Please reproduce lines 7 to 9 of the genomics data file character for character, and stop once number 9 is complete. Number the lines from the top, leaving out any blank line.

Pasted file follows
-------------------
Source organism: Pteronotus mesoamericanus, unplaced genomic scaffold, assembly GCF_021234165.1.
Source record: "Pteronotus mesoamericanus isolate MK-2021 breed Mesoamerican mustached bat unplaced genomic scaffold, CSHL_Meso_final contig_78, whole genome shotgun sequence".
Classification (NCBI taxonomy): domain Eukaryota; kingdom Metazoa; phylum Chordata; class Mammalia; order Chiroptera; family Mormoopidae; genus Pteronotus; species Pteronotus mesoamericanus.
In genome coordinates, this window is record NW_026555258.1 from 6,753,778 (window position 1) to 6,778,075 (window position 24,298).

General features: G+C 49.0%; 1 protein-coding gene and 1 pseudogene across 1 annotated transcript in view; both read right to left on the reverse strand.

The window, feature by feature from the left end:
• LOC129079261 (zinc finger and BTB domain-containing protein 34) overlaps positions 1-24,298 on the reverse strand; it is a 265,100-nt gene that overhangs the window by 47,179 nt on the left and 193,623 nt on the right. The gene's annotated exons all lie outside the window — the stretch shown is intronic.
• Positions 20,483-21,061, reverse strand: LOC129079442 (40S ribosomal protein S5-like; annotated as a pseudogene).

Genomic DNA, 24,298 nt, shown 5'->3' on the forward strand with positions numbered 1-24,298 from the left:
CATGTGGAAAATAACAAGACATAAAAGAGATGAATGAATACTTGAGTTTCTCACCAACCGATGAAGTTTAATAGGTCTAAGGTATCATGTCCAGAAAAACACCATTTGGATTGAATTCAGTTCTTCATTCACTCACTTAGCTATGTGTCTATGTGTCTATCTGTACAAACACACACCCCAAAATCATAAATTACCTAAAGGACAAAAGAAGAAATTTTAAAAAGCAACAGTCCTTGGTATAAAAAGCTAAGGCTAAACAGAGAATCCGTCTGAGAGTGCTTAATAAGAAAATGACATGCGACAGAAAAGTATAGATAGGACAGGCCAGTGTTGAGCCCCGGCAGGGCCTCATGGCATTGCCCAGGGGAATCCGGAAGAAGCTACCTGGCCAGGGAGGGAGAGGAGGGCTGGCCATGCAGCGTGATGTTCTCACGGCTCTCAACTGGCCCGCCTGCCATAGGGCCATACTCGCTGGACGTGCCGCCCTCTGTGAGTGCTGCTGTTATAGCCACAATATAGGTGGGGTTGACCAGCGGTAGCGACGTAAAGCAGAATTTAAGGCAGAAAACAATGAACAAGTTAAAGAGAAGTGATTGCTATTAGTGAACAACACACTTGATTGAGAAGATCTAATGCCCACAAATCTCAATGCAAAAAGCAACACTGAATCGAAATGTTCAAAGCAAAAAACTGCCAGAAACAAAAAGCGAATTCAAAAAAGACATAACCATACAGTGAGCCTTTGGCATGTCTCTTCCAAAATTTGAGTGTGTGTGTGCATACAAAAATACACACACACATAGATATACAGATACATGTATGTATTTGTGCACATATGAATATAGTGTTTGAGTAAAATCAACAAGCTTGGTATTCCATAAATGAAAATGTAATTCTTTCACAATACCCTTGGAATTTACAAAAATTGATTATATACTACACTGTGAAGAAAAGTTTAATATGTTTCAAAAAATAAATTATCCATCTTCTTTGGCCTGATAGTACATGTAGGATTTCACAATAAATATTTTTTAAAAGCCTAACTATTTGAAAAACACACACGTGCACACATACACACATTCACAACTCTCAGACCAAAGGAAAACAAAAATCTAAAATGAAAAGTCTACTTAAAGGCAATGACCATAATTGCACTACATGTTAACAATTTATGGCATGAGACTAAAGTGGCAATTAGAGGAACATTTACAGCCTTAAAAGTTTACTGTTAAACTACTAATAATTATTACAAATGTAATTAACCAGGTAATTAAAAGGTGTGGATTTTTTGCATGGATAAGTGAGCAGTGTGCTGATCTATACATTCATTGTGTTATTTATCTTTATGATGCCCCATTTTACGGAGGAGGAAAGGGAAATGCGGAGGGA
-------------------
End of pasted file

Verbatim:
• LOC129079261 (zinc finger and BTB domain-containing protein 34) overlaps positions 1-24,298 on the reverse strand; it is a 265,100-nt gene that overhangs the window by 47,179 nt on the left and 193,623 nt on the right. The gene's annotated exons all lie outside the window — the stretch shown is intronic.
• Positions 20,483-21,061, reverse strand: LOC129079442 (40S ribosomal protein S5-like; annotated as a pseudogene).

Genomic DNA, 24,298 nt, shown 5'->3' on the forward strand with positions numbered 1-24,298 from the left: